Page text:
Republicans had chosen Abraham Lincoln of Illinois and Hannibal Hamlin of Maine as their presidential and vice-presidential candidates at the May national convention in Chicago, and a platform had been agreed upon. Nevertheless, only two months before the election the party was tense with friction. Factions vied to promote their issues, and the party was being dragged in different directions. The most divisive issue was slavery.
The Seneca Falls lawyer John B. Murray touched on this dissension in Republican ranks in his thank-you speech to the women of the town. Seeking to encourage demonstrations of their overall party loyalty, Murray called on the women who assembled in this small town in upstate New York to support the Republican party, even "though it may fall short of what you and perhaps many others may feel to be the correct position" on the issues. In these last months of the campaign, the time had come to promote unity and close ranks around the party's candidate for president. This election was critical for the Republican party. Supporters believed that if they did not win this, their second attempt for the White House, the party would surely die. In addition to a platform that would satisfy or appease voters, a dynamic campaign using eye-catching tactics was needed to draw the party's diverse supporters to rallies and the polls. The Wide-Awake clubs were one such strategy. Asking women to lend their influence on the party's behalf was another.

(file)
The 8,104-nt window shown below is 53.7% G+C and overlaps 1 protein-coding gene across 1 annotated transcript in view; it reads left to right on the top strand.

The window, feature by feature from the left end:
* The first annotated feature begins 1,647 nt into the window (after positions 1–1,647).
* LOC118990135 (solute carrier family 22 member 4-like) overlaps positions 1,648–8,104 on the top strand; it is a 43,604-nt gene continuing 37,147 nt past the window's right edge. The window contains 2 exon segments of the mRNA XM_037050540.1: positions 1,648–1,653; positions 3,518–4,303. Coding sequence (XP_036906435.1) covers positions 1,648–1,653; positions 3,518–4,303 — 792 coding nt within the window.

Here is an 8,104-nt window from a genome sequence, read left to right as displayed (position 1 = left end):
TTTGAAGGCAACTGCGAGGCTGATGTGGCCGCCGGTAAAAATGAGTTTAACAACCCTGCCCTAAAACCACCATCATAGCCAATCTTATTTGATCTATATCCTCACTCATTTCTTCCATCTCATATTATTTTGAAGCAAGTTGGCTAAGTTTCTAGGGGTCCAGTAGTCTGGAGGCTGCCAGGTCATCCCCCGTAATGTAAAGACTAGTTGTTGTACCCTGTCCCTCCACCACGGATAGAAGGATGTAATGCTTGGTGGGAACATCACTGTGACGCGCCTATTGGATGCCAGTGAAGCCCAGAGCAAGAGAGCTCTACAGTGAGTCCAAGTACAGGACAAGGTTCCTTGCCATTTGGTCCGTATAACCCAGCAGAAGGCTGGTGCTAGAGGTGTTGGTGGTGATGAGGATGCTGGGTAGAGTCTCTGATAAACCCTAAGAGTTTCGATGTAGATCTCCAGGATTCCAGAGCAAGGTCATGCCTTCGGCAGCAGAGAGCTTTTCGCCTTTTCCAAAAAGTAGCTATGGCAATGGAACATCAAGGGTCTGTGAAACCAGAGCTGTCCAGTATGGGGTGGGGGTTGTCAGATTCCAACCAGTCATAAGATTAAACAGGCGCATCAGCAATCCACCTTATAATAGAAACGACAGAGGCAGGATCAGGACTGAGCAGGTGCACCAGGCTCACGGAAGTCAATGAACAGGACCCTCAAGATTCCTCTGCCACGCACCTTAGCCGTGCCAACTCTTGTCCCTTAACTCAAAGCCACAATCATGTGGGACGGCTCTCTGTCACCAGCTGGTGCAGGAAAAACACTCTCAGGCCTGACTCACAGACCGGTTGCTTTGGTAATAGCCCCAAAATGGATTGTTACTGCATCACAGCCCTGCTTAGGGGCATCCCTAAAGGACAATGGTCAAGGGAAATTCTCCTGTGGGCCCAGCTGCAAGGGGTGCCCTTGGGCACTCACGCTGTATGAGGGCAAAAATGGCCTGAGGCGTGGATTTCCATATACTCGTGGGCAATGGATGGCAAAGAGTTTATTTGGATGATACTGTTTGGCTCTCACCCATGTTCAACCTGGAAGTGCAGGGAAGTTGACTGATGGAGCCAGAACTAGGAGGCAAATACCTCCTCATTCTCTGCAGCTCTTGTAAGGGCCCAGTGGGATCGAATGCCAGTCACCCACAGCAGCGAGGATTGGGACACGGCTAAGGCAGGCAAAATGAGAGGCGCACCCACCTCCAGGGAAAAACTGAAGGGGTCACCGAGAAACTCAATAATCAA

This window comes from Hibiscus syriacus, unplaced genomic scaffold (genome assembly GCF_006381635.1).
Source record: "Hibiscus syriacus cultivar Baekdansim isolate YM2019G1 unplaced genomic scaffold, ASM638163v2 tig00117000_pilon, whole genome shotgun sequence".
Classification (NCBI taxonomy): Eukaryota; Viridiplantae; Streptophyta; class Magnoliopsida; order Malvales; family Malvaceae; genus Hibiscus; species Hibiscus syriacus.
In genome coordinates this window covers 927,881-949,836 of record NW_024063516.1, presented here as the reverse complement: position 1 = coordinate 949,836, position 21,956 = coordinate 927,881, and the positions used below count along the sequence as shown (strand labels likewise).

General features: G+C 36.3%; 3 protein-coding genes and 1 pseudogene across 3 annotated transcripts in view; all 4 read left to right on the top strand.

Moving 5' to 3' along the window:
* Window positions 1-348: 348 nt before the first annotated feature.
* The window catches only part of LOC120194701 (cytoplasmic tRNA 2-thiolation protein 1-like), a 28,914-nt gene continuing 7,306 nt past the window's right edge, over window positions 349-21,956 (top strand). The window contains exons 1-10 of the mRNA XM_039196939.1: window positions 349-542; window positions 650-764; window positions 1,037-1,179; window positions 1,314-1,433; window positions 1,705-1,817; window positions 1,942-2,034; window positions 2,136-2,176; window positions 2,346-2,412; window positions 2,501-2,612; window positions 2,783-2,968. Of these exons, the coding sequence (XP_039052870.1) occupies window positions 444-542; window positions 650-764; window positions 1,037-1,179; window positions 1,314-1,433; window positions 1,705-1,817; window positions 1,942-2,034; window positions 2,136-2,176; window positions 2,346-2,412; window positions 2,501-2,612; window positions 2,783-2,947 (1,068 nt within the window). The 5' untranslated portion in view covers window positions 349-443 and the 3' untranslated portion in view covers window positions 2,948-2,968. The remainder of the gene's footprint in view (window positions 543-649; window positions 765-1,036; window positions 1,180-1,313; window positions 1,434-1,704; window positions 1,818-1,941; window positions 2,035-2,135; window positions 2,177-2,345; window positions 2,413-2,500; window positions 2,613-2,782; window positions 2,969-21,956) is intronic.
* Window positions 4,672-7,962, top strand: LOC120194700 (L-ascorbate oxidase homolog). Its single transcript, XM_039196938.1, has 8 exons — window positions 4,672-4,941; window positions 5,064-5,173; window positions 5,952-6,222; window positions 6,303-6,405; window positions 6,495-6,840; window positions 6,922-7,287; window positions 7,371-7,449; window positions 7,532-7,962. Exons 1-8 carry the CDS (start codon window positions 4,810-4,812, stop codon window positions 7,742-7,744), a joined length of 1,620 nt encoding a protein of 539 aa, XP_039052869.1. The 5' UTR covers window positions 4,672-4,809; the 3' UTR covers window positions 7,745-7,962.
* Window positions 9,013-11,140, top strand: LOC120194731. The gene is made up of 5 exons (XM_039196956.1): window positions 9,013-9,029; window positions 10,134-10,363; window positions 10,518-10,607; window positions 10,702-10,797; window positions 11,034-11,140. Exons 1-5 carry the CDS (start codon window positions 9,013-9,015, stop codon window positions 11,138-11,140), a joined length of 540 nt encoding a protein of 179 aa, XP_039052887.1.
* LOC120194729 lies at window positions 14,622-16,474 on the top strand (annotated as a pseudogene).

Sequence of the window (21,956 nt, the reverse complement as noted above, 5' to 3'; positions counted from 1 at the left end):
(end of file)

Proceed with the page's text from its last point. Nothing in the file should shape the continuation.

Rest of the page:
The next evening, the Wide-Awakes marched to the Stanton home to continue the ceremony to honor the women who honored them. Holding aloft lighted torches and playing martial music, they were greeted by the women's rights leaders Elizabeth Cady Stanton and Susan B. Anthony, Stanton's husband, Henry, and friends of the family. Three cheers for all present and short speeches by those being honored were followed by a longer serenade of music, as Elizabeth Stanton and the others "Waltz ed and Polkaed on the piazza" of the Stanton home. It was a grand affair, according to Anthony.